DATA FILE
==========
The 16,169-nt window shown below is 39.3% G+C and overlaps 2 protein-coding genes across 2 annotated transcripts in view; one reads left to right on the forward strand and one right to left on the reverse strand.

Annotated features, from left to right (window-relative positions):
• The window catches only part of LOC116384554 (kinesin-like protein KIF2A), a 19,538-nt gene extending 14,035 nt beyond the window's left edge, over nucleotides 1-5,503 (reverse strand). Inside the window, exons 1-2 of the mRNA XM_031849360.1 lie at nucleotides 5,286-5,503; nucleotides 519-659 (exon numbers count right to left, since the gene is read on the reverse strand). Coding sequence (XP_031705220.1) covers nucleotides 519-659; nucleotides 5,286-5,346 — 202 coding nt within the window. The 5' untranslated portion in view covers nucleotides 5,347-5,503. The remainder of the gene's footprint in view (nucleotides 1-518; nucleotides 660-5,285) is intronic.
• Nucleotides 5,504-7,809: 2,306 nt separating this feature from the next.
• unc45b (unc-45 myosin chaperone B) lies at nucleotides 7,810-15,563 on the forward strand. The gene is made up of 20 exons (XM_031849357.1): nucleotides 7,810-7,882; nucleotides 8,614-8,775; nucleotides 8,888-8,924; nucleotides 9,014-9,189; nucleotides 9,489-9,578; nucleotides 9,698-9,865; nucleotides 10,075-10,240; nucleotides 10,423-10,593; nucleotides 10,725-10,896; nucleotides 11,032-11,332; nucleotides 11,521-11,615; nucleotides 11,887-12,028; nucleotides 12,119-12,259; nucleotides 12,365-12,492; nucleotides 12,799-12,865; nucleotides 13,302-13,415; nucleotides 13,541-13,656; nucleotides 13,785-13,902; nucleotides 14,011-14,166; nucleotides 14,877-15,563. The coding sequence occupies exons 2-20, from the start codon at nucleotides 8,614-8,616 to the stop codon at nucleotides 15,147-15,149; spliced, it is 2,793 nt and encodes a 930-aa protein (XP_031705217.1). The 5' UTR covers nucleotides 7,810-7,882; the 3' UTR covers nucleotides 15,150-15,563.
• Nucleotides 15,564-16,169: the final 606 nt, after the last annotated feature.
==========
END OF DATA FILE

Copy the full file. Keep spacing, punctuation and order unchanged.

The 16,169-nt window shown below is 39.3% G+C and overlaps 2 protein-coding genes across 2 annotated transcripts in view; one reads left to right on the forward strand and one right to left on the reverse strand.

Annotated features, from left to right (window-relative positions):
• The window catches only part of LOC116384554 (kinesin-like protein KIF2A), a 19,538-nt gene extending 14,035 nt beyond the window's left edge, over nucleotides 1-5,503 (reverse strand). Inside the window, exons 1-2 of the mRNA XM_031849360.1 lie at nucleotides 5,286-5,503; nucleotides 519-659 (exon numbers count right to left, since the gene is read on the reverse strand). Coding sequence (XP_031705220.1) covers nucleotides 519-659; nucleotides 5,286-5,346 — 202 coding nt within the window. The 5' untranslated portion in view covers nucleotides 5,347-5,503. The remainder of the gene's footprint in view (nucleotides 1-518; nucleotides 660-5,285) is intronic.
• Nucleotides 5,504-7,809: 2,306 nt separating this feature from the next.
• unc45b (unc-45 myosin chaperone B) lies at nucleotides 7,810-15,563 on the forward strand. The gene is made up of 20 exons (XM_031849357.1): nucleotides 7,810-7,882; nucleotides 8,614-8,775; nucleotides 8,888-8,924; nucleotides 9,014-9,189; nucleotides 9,489-9,578; nucleotides 9,698-9,865; nucleotides 10,075-10,240; nucleotides 10,423-10,593; nucleotides 10,725-10,896; nucleotides 11,032-11,332; nucleotides 11,521-11,615; nucleotides 11,887-12,028; nucleotides 12,119-12,259; nucleotides 12,365-12,492; nucleotides 12,799-12,865; nucleotides 13,302-13,415; nucleotides 13,541-13,656; nucleotides 13,785-13,902; nucleotides 14,011-14,166; nucleotides 14,877-15,563. The coding sequence occupies exons 2-20, from the start codon at nucleotides 8,614-8,616 to the stop codon at nucleotides 15,147-15,149; spliced, it is 2,793 nt and encodes a 930-aa protein (XP_031705217.1). The 5' UTR covers nucleotides 7,810-7,882; the 3' UTR covers nucleotides 15,150-15,563.
• Nucleotides 15,564-16,169: the final 606 nt, after the last annotated feature.